Newspaper Archive of
The Tuskegee News
Tuskegee, Alabama
April 19, 1979     The Tuskegee News
PAGE 4     (4 of 12 available)        PREVIOUS     NEXT      Full Size Image
PAGE 4     (4 of 12 available)        PREVIOUS     NEXT      Full Size Image
April 19, 1979

Newspaper Archive of The Tuskegee News produced by SmallTownPapers, Inc.
Website © 2019. All content copyrighted. Copyright Information.     Terms Of Use.     Request Content Removal.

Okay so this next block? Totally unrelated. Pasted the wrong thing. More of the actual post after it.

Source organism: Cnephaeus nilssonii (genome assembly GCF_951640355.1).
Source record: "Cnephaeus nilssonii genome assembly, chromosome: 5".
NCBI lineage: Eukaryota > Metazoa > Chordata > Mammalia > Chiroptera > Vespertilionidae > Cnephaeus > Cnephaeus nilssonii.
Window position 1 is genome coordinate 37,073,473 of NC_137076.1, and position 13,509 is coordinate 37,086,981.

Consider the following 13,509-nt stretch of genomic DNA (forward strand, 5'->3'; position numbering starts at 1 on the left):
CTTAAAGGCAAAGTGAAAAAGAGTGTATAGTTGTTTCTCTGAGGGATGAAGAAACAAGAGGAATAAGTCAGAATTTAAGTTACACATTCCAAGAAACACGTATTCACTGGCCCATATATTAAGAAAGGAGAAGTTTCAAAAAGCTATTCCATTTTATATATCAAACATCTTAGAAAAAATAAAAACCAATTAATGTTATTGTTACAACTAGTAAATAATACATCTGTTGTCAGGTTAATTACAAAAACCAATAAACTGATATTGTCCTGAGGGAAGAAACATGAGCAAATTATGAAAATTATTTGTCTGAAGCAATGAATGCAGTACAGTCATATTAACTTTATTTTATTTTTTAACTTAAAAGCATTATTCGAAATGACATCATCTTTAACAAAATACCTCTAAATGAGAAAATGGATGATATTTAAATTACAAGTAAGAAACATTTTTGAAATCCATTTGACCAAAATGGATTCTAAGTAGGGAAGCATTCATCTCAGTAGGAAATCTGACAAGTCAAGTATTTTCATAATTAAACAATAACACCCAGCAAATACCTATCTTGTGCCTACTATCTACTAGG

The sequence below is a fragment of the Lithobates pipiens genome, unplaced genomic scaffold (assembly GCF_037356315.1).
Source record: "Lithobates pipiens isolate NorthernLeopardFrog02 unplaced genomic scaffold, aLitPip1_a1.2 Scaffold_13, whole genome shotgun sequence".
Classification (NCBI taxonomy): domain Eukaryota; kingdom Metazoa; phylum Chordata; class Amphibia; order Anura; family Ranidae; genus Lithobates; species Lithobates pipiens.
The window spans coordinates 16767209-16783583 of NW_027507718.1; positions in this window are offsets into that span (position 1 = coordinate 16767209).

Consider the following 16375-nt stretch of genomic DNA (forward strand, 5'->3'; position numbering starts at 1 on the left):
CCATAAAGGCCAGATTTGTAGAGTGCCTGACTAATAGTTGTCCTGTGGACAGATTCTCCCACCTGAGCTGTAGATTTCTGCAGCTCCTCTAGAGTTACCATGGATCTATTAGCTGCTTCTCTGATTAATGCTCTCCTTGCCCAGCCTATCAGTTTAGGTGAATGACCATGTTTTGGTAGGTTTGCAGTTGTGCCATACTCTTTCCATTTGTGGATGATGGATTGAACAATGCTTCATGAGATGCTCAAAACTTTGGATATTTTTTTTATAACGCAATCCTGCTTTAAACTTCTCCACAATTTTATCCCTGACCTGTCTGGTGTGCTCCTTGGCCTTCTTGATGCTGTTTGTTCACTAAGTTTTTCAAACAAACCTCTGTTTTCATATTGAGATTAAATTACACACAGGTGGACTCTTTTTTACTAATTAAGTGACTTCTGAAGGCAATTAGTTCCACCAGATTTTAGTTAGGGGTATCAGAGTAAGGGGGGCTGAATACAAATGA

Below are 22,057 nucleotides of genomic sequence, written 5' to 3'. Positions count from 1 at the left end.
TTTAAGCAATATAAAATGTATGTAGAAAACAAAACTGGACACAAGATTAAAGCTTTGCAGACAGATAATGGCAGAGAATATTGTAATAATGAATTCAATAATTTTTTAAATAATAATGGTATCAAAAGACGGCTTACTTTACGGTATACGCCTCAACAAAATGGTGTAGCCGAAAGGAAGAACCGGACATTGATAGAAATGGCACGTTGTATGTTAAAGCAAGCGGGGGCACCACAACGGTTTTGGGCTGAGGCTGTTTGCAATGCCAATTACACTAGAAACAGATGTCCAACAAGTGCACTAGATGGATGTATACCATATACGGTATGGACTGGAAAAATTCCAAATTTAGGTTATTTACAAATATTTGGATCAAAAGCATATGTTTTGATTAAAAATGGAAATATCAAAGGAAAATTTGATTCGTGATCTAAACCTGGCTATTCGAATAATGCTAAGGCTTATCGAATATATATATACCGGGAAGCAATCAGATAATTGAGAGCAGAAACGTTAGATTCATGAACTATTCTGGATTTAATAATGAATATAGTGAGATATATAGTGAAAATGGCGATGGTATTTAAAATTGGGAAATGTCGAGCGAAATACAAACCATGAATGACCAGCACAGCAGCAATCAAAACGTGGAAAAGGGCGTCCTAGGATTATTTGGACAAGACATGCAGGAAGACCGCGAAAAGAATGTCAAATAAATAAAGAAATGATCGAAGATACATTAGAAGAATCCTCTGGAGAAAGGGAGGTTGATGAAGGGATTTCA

t'AGE 4 Thursday, April 19, 1979 THE TUSKEGEE NEWS 3, ~ " ~, L~'/3 ROAD NEEDS WORK?--At least one resident of Ellison ,S~r('el, ~)ff Washington Avenue, thinks the road t~eeds c(msidt~rable work. Here city crews are shown making repairs to a small bridge on the road which was damaged by recent rains. Read "The Way I See If" on page one for details. Collecting baseball cards must surely be a lost art. I can hardly find anyone who still does it. I spent my pre-teen years--and a few of my teen ones to(osaving my pennies until I had a nickle, or a quarter or, if I were really lucky, a half-dollar. You could get five cards, plus some of that marvelous bubble gum, for five cents. Our neighborhood was about a half-mile from the corner store, and almost weekly a group of us would make a trek through the woods, up the hill, carefully through the yard where the mean German Shepherd lived, and finally to the highway where the store was. The storekeeper would be expecting us, and he knew we weren't there for milk or bread. Oh, sometimes if we were in a zany mood we'd buy some waxed tips filled with a sugary syrup, or maybe some beef jerky with the fat oozing out that caused our mothers to shudder at the thought of teenagers walking around with hardened arteries. But the primary past-time for us kids was baseball card collecting--and trading. I was the leader in our neighborhood. I always had Mantle, Mays, Aaron and Koufax. Those were hard to get. You'd have to spend 50 or 60 cents just to get one of these. Or you could trade with your friends. The really terrible players were destined for a horrible fate. They'd either go inside your baseball cap to keep the front looking straight, or on the wheel of your bicycle to make that crazy noise when the card struck the spokes. I usually saved my cap and bike for such ignoble players as Don Mossi or Pumpsie Green. Actually I didn't have many cards to spare for such frivolities. You see I kept my cards in teams. I had invented this game which I could play either by myself or with someone. I used a piece of slick-backed cardboard, a pencil IY !iiBy Stan Voil l'tt t, li, h,,r on the back of Woody Held's card. My match me player for player. So can a fellow in Selma. I'm not sure I could get into the baseball now as I did. There were fewer teams when I Players stayed with one team longer, loyalty and name recognition. There great players back then, while now because many teams, players don't seem to excel as may have created more fan interest in among kids who might collect the cards. That's kinda sad. I understand how older they see some of their childhood activities among the American lifestyle. For a child back wistfully at something as unimportant as collecting and feel saddened certainly dates But I'll bounce back. I still have records